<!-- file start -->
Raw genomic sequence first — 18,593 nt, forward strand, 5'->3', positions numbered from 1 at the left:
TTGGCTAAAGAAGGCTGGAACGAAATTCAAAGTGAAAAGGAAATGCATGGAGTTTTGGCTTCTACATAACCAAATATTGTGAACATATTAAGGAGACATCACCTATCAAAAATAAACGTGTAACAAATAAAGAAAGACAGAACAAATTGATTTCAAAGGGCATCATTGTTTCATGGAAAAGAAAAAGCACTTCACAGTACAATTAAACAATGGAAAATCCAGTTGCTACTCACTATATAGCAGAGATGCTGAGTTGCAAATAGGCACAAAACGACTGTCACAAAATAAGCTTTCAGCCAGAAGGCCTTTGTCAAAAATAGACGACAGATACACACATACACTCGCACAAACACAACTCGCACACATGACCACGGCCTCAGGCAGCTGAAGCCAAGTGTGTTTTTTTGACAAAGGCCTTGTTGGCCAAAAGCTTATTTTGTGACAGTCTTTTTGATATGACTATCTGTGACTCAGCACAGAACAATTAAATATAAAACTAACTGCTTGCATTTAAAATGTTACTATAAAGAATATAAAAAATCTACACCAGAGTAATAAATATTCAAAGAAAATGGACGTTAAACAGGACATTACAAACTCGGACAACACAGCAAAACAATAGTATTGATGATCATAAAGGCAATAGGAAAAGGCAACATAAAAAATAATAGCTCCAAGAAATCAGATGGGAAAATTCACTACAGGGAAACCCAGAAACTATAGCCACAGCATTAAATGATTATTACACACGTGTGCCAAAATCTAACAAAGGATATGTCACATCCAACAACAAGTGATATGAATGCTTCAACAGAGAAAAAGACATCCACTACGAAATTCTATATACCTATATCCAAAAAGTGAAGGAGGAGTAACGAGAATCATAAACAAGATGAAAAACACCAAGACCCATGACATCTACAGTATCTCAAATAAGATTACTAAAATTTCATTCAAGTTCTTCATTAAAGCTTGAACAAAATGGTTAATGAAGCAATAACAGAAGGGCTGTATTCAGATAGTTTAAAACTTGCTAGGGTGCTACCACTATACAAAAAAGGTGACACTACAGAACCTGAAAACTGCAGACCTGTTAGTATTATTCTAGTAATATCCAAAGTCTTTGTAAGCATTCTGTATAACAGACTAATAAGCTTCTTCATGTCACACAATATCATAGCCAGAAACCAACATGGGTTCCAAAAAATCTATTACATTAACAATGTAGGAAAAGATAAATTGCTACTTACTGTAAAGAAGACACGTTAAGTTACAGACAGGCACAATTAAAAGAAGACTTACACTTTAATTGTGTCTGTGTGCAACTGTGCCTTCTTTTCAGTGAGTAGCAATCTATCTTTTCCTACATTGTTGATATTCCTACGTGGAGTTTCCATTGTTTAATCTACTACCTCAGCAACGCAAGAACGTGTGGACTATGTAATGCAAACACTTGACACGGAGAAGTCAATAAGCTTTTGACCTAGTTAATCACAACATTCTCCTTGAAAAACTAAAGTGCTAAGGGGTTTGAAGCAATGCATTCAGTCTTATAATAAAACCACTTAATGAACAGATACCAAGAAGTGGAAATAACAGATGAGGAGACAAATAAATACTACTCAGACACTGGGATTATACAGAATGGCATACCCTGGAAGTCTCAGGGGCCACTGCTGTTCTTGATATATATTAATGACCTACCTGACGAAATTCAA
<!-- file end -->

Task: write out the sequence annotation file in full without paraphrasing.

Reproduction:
Raw genomic sequence first — 18,593 nt, forward strand, 5'->3', positions numbered from 1 at the left:
TTGGCTAAAGAAGGCTGGAACGAAATTCAAAGTGAAAAGGAAATGCATGGAGTTTTGGCTTCTACATAACCAAATATTGTGAACATATTAAGGAGACATCACCTATCAAAAATAAACGTGTAACAAATAAAGAAAGACAGAACAAATTGATTTCAAAGGGCATCATTGTTTCATGGAAAAGAAAAAGCACTTCACAGTACAATTAAACAATGGAAAATCCAGTTGCTACTCACTATATAGCAGAGATGCTGAGTTGCAAATAGGCACAAAACGACTGTCACAAAATAAGCTTTCAGCCAGAAGGCCTTTGTCAAAAATAGACGACAGATACACACATACACTCGCACAAACACAACTCGCACACATGACCACGGCCTCAGGCAGCTGAAGCCAAGTGTGTTTTTTTGACAAAGGCCTTGTTGGCCAAAAGCTTATTTTGTGACAGTCTTTTTGATATGACTATCTGTGACTCAGCACAGAACAATTAAATATAAAACTAACTGCTTGCATTTAAAATGTTACTATAAAGAATATAAAAAATCTACACCAGAGTAATAAATATTCAAAGAAAATGGACGTTAAACAGGACATTACAAACTCGGACAACACAGCAAAACAATAGTATTGATGATCATAAAGGCAATAGGAAAAGGCAACATAAAAAATAATAGCTCCAAGAAATCAGATGGGAAAATTCACTACAGGGAAACCCAGAAACTATAGCCACAGCATTAAATGATTATTACACACGTGTGCCAAAATCTAACAAAGGATATGTCACATCCAACAACAAGTGATATGAATGCTTCAACAGAGAAAAAGACATCCACTACGAAATTCTATATACCTATATCCAAAAAGTGAAGGAGGAGTAACGAGAATCATAAACAAGATGAAAAACACCAAGACCCATGACATCTACAGTATCTCAAATAAGATTACTAAAATTTCATTCAAGTTCTTCATTAAAGCTTGAACAAAATGGTTAATGAAGCAATAACAGAAGGGCTGTATTCAGATAGTTTAAAACTTGCTAGGGTGCTACCACTATACAAAAAAGGTGACACTACAGAACCTGAAAACTGCAGACCTGTTAGTATTATTCTAGTAATATCCAAAGTCTTTGTAAGCATTCTGTATAACAGACTAATAAGCTTCTTCATGTCACACAATATCATAGCCAGAAACCAACATGGGTTCCAAAAAATCTATTACATTAACAATGTAGGAAAAGATAAATTGCTACTTACTGTAAAGAAGACACGTTAAGTTACAGACAGGCACAATTAAAAGAAGACTTACACTTTAATTGTGTCTGTGTGCAACTGTGCCTTCTTTTCAGTGAGTAGCAATCTATCTTTTCCTACATTGTTGATATTCCTACGTGGAGTTTCCATTGTTTAATCTACTACCTCAGCAACGCAAGAACGTGTGGACTATGTAATGCAAACACTTGACACGGAGAAGTCAATAAGCTTTTGACCTAGTTAATCACAACATTCTCCTTGAAAAACTAAAGTGCTAAGGGGTTTGAAGCAATGCATTCAGTCTTATAATAAAACCACTTAATGAACAGATACCAAGAAGTGGAAATAACAGATGAGGAGACAAATAAATACTACTCAGACACTGGGATTATACAGAATGGCATACCCTGGAAGTCTCAGGGGCCACTGCTGTTCTTGATATATATTAATGACCTACCTGACGAAATTCAA